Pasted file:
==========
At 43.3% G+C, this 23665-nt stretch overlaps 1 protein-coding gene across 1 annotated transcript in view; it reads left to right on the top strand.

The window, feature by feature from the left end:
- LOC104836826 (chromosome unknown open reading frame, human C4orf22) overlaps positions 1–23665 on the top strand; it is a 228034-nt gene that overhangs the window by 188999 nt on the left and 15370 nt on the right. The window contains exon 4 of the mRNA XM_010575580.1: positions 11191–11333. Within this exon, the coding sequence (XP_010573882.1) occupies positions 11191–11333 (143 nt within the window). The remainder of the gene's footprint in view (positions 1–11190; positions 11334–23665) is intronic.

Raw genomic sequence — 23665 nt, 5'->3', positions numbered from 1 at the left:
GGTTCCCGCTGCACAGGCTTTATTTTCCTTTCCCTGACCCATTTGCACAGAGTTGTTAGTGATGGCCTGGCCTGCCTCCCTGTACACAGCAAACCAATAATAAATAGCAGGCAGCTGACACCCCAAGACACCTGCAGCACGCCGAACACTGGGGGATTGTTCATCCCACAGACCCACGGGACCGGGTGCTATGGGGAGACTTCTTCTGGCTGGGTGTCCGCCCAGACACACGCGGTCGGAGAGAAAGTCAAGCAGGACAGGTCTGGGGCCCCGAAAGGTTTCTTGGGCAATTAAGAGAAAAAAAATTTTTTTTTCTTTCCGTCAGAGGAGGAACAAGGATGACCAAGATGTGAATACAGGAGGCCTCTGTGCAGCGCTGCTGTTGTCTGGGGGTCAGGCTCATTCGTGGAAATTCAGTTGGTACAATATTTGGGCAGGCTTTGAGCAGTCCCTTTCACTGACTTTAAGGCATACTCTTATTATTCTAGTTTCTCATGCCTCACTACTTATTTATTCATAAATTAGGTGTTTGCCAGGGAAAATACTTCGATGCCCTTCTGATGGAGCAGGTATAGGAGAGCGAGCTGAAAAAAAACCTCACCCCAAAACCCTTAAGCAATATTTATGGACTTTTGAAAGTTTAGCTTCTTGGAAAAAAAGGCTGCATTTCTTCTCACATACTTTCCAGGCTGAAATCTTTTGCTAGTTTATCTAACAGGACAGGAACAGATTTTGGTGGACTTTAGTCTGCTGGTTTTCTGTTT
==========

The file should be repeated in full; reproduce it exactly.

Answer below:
At 43.3% G+C, this 23665-nt stretch overlaps 1 protein-coding gene across 1 annotated transcript in view; it reads left to right on the top strand.

The window, feature by feature from the left end:
- LOC104836826 (chromosome unknown open reading frame, human C4orf22) overlaps positions 1–23665 on the top strand; it is a 228034-nt gene that overhangs the window by 188999 nt on the left and 15370 nt on the right. The window contains exon 4 of the mRNA XM_010575580.1: positions 11191–11333. Within this exon, the coding sequence (XP_010573882.1) occupies positions 11191–11333 (143 nt within the window). The remainder of the gene's footprint in view (positions 1–11190; positions 11334–23665) is intronic.

Raw genomic sequence — 23665 nt, 5'->3', positions numbered from 1 at the left:
GGTTCCCGCTGCACAGGCTTTATTTTCCTTTCCCTGACCCATTTGCACAGAGTTGTTAGTGATGGCCTGGCCTGCCTCCCTGTACACAGCAAACCAATAATAAATAGCAGGCAGCTGACACCCCAAGACACCTGCAGCACGCCGAACACTGGGGGATTGTTCATCCCACAGACCCACGGGACCGGGTGCTATGGGGAGACTTCTTCTGGCTGGGTGTCCGCCCAGACACACGCGGTCGGAGAGAAAGTCAAGCAGGACAGGTCTGGGGCCCCGAAAGGTTTCTTGGGCAATTAAGAGAAAAAAAATTTTTTTTTCTTTCCGTCAGAGGAGGAACAAGGATGACCAAGATGTGAATACAGGAGGCCTCTGTGCAGCGCTGCTGTTGTCTGGGGGTCAGGCTCATTCGTGGAAATTCAGTTGGTACAATATTTGGGCAGGCTTTGAGCAGTCCCTTTCACTGACTTTAAGGCATACTCTTATTATTCTAGTTTCTCATGCCTCACTACTTATTTATTCATAAATTAGGTGTTTGCCAGGGAAAATACTTCGATGCCCTTCTGATGGAGCAGGTATAGGAGAGCGAGCTGAAAAAAAACCTCACCCCAAAACCCTTAAGCAATATTTATGGACTTTTGAAAGTTTAGCTTCTTGGAAAAAAAGGCTGCATTTCTTCTCACATACTTTCCAGGCTGAAATCTTTTGCTAGTTTATCTAACAGGACAGGAACAGATTTTGGTGGACTTTAGTCTGCTGGTTTTCTGTTT